The Brontë sisters used to write epic fantasy stories about a real life duke and his sons, just because they could. They made the characters all hunky and heroic and capable of inhuman feats, probably because they were bored teenage girls who weren’t allowed to be too creative or crazy or sexual.
Scholars credit Star Trek as the fandom that created what we know today as fanfiction, and that’s not surprising considering science fiction as a genre is continually building upon and communicating with itself, a literary movement that bends backwards and foregoes linear movement as much as it looks to the future. Fanfiction originally grew in fanzines, but these publications were only circulated within insular communities, remaining relatively unknown to those outside of fandoms.
These days, a lot more people know about fanfiction, probably to the slight horror of those of us who used to hide our stories in covertly titled files on our parents’ computers so no one, no one, would ever find out about them. As of 2008, fanfiction made up one third of all Internet content related to books. Fifty Shades of Grey was famously adapted from a famously bad Twilight fanfiction, just like the City of Bones series was famously adapted from a famously bad Harry Potter fanfiction. George R. R. Martin has said that he strongly opposes fanfiction and considers it to be copyright infringement (but go ahead and finish that Sansa/Margaery Roller Derby AU as soon as possible, fuck the man). Other authors tolerate it and seem vaguely into it, if not at times enthusiastic about its creation.
Television producers and filmmakers are often asked about the strangest or most poorly written fanfiction inspired by their work, a question that most conscientious members of fandom dread. Badly informed journalists keep writing badly informed articles about fanfiction and talking about how it’s “cool” now. No, it’s definitely not cool now, because if it was cool then you wouldn’t be dredging up all the terribly written stories that some poor 12 year old girl in Ohio is writing to get through the horrific reality of 7th grade and making her favorite actress read it out loud during an interview on Access Hollywood. Fuck you, seriously.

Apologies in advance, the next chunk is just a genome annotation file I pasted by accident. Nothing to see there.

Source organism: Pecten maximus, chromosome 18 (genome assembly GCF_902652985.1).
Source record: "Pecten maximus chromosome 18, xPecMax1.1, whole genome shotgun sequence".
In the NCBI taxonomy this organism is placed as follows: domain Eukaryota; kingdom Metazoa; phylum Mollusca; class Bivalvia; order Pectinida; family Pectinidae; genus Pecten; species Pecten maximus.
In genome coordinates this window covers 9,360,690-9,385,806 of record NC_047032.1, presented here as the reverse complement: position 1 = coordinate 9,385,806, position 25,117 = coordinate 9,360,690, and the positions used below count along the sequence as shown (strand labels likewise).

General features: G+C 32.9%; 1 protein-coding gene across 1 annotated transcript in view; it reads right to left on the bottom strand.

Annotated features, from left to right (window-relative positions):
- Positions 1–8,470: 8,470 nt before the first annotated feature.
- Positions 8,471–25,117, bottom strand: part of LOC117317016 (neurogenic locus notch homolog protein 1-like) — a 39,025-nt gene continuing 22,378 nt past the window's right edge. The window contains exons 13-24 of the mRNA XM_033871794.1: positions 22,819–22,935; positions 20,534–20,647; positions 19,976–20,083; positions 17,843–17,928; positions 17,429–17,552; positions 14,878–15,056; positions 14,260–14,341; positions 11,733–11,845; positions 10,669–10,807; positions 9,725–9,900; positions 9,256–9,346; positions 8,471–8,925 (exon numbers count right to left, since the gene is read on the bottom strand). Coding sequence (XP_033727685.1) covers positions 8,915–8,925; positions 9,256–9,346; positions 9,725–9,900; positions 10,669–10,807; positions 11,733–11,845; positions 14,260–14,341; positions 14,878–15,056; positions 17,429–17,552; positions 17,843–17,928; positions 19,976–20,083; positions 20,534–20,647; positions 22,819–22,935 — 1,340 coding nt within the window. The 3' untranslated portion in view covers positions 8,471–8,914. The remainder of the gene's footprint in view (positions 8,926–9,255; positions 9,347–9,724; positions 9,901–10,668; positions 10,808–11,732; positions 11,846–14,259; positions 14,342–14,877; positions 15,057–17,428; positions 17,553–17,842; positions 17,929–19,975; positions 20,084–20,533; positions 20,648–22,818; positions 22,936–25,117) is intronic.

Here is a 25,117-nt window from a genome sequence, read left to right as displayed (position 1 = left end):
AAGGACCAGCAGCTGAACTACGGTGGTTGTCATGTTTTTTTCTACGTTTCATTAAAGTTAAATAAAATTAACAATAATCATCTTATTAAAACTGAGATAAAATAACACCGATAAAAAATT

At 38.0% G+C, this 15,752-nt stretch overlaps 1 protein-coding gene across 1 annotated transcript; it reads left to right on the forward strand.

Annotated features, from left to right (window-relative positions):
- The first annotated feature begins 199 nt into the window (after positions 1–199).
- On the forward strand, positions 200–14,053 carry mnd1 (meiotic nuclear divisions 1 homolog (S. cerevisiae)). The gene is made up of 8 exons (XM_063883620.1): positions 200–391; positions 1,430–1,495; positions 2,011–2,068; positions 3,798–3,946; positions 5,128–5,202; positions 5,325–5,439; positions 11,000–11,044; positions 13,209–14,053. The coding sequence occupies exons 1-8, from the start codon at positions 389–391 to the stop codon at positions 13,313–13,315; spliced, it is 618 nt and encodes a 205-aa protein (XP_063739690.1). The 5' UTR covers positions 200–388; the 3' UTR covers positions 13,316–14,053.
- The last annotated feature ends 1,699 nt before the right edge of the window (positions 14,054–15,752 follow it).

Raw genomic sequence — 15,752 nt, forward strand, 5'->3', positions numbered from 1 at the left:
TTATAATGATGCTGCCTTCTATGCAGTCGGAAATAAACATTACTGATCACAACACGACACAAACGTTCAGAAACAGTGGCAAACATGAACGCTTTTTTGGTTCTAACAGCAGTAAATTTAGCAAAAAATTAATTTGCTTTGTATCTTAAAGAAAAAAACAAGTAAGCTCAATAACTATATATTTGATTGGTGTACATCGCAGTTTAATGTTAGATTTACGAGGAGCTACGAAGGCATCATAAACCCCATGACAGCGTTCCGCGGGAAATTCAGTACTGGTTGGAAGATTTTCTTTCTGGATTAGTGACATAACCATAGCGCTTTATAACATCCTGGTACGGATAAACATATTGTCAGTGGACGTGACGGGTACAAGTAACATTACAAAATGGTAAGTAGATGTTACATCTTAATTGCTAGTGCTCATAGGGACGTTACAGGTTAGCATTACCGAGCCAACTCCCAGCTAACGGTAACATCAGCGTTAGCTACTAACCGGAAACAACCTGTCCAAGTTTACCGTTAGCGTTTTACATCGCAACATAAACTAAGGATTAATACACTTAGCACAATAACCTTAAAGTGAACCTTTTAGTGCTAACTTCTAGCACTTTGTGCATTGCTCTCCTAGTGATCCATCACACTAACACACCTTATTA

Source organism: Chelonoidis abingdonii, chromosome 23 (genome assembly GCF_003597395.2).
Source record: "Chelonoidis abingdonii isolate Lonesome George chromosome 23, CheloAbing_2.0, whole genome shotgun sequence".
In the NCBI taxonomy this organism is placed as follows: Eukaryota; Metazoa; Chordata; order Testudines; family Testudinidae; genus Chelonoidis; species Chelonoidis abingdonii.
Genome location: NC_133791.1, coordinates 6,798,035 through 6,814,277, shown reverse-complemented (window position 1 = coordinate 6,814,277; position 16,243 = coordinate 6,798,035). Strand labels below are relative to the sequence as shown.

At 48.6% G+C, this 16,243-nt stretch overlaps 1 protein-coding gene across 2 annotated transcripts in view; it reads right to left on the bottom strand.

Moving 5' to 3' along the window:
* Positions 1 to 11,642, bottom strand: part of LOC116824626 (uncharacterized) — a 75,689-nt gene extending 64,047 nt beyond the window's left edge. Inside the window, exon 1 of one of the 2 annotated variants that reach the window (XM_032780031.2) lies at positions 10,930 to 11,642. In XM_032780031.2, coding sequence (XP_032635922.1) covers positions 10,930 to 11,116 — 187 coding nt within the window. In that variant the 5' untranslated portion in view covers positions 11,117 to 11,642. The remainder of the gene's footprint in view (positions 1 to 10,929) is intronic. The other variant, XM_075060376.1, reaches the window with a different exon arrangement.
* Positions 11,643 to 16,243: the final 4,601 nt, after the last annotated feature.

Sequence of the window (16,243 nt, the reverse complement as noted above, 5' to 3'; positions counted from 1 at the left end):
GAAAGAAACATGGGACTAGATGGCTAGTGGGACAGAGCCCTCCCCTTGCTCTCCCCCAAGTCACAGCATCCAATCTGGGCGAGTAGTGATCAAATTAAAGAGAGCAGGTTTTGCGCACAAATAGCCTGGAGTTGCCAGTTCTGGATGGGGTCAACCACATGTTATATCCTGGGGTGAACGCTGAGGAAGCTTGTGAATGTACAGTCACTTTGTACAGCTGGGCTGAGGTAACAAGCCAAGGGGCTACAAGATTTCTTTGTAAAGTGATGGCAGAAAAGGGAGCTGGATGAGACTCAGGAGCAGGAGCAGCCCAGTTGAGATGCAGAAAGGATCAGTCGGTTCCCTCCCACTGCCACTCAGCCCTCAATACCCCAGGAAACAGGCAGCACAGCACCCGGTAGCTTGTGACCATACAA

All of this is to say that most people are now familiar with fanfiction, even if they’ve never actually read any fanfiction. Their concept of fanfiction is likely rooted in the examples that mainstream media dares to acknowledge, chiefly the works that will be easiest for people to laugh at or think of as embarrassing. If you’ve never actually visited a site like Archive of Our Own, you may think of fanfiction as overly sexual, poorly written, or plagued by author inserts. And all of these things do exist, and they’re not as awful as people make them out to be. In fact, one could argue that they are all very necessary and valid, otherwise the author wouldn’t have felt so compelled to write them and share them with the world.
Fanfiction is, after all, about strong compulsions. Fanfiction writers are not being compensated for their work, even if it’s longer than most novels and read by thousands. They can never publish their work for profit, at least not in its original form. As writers, they remain relatively anonymous even if their work is extremely prolific, since (99.9% of the time) they are only publishing under usernames.